We've visited the world of colorful paper sculpture before, but previously we focused on larger scale projects meant to widen the eye and drop the jaw. We'd all like to be able to produce such stunning work, but let's face it -- not everyone has the time to pop out such paper miracles, especially when it comes to scope and grandeur. What if you'd like to enjoy some folding therapy on a simpler scale? Perhaps, projects that take less than ten minutes?
Well, we can share some of those with you, but first, let's look back at the history of papercraft for a moment. As you may already know, paper folding traces as far back as Europe from the year 1440. Origami is a traditional folding art which focuses on the use of colorful paper, and while many people associate it with Japan, there is evidence that the art form popped up in China, Germany and Spain as well.
Modern papercraft can range from simple three minutes projects to incredibly complex ones (Japanese fans in particular take the art form to crazy levels) , but if you prefer to keep your folding to small doses, we have quite a few solutions for you. Paperkraft is updated regularly and offers lots of simple projects that you can print out to decorate your desk with. Papercraft World also has a lot of options, ranging from simple to challenging. Another major favorite is Cubeecraft, which boasts over two hundred simple projects based on pop culture icons and more. Scroll down to enjoy even more links to great papercraft sites!
[Header photo via Warm n' Fuzzy]
On my own blog I've kept a regular Friday Favorites post going, in which I pick a handful of products from around the internet that have caught my attention that week. I'd like to do this here, but with a specific color in mind .
This week, since most everything I found is from Etsy, I thought I'd start with ORANGE!
A customer of mine recently suggested a new color scheme for my products, which happens now and then, but this time caught my attention. She said she would like to see something in purple, orange, and green--because those are the colors she is using in her wedding.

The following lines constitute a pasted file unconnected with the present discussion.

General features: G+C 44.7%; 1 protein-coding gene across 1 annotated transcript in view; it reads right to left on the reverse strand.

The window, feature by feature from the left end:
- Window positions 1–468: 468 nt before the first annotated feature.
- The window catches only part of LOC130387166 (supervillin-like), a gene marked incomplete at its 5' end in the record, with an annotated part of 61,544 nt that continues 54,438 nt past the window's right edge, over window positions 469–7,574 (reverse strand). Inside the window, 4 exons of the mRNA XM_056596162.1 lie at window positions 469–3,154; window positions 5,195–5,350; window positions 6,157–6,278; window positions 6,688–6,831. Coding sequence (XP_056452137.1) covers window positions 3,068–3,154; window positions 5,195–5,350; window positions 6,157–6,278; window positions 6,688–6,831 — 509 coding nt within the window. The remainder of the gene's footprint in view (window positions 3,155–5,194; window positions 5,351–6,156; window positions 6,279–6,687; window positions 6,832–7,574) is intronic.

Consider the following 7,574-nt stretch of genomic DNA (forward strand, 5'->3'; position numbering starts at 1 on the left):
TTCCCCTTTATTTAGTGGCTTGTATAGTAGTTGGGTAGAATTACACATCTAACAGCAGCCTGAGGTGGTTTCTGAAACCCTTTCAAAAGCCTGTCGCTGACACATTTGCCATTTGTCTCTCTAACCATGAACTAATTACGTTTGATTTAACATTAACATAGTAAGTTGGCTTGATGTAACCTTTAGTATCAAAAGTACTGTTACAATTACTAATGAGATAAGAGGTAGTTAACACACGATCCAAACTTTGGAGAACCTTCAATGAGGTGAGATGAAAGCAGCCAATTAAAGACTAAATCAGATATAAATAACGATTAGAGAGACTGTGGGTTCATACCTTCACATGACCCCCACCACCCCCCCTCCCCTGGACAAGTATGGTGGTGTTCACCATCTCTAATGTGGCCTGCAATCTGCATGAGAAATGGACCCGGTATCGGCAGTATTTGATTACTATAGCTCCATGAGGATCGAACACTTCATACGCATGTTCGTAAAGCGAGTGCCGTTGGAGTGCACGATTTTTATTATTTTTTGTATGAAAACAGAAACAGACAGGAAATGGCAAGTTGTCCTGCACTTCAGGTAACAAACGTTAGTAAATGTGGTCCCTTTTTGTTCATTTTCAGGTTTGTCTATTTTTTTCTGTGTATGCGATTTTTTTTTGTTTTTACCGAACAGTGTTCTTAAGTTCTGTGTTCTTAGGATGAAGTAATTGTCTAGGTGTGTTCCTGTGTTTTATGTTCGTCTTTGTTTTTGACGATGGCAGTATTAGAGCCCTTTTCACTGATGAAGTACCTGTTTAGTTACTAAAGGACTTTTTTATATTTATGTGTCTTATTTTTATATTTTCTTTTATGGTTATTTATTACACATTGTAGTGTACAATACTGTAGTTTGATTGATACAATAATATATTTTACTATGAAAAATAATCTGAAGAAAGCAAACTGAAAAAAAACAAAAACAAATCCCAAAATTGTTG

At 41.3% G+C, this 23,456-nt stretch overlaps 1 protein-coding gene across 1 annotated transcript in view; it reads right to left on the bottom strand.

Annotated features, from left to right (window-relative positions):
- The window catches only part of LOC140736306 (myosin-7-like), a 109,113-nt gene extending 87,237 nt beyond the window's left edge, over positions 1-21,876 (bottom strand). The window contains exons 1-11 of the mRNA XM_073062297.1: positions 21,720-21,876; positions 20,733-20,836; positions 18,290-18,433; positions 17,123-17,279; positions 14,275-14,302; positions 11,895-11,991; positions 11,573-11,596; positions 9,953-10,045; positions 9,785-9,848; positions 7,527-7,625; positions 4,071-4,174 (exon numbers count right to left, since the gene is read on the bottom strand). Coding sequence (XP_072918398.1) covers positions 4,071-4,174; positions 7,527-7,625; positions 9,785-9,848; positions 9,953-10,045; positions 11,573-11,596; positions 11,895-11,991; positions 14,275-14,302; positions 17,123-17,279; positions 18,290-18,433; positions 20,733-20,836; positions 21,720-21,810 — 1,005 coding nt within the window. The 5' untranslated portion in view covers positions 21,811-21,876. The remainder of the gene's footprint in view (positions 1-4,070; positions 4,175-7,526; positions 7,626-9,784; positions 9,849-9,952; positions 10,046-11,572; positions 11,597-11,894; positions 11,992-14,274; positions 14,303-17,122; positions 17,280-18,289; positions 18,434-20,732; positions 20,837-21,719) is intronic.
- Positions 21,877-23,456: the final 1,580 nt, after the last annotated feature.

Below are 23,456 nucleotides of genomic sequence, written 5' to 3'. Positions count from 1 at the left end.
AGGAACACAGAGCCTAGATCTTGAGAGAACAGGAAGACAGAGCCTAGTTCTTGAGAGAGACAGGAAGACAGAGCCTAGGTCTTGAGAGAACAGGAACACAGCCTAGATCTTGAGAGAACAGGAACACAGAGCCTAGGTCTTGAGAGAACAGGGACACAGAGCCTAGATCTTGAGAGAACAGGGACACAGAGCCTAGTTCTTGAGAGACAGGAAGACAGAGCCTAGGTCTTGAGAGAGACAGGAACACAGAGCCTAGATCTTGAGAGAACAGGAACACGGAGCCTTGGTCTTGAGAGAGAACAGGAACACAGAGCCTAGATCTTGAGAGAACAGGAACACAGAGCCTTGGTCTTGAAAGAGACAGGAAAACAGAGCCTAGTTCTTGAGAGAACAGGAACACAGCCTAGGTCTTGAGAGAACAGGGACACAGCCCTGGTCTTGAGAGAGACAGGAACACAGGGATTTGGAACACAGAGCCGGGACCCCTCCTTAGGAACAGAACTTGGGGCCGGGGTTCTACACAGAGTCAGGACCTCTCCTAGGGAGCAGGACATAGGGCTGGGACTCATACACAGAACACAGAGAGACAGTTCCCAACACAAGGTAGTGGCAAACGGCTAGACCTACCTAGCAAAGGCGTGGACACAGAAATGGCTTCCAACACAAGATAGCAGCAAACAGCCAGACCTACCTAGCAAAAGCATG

I have never had great success with purple. Paired with a neutrals like tan, gray and white, it's not bad. But with orange and green? That's a lot of color.
So I thought it would be a nice challenge to come up with a color scheme based on those colors and here's what I've got.
Orange and Green can work well together, opposing cool and warm colors, so long as there's enough yellow in them to coordinate with each other. Too much red in the orange or too much blue in the green and they don't work as well.
I based this scheme largely on this photograph I found on Flickr by John Dalkin.
credit: John Dalkin
This blend of purple is beautiful. I pulled three shades of each color in the leaves and flowers + some of the dark pink shade at the tips for an accent.
I bought a few little vintage things from FritziMarie last week, and what a lovely package! She tied everything up with tissue paper and beautiful blue ribbons. That's a photo of her package lower right.
I bought some mary janes (pictured on my feet top left) and she threw in the neat post card from her hometown (Seattle). She used vintage buttons in the wrapping too, so sweet. It just happened that all this stuff is in the same color scheme. I was instantly inspired, so I took some photos.
Color is everywhere. Look for colors that appear near each other and find ways to make them connect. It just so happened the placemat sitting on my dining room table where I set these items was the same dark brown/gray found in the items from the package. Though I didn't plan it, the placemat ended up a perfect backdrop.
Hornsea Pottery was founded in 1949. Located in the seaside town of Hornsea in the East Riding of Yorkshire, England, the first factory housed founders and brothers Colin and Desmond Rawson. The factory's earliest pieces included Character Jugs and posy vases with attached animal figures. The business continued to grow over the years, moving into larger and larger buildings. At its largest, Hornsea employed 700 people. The business closed in 2000. Today, over 2,000 pieces from the pottery's beginnings in 1949 to 2000 are on display insides two converted 18th century cottages is theHornsea Museumin Newbegin, the main street of Hornsea. Inspiration: Hornsea Pottery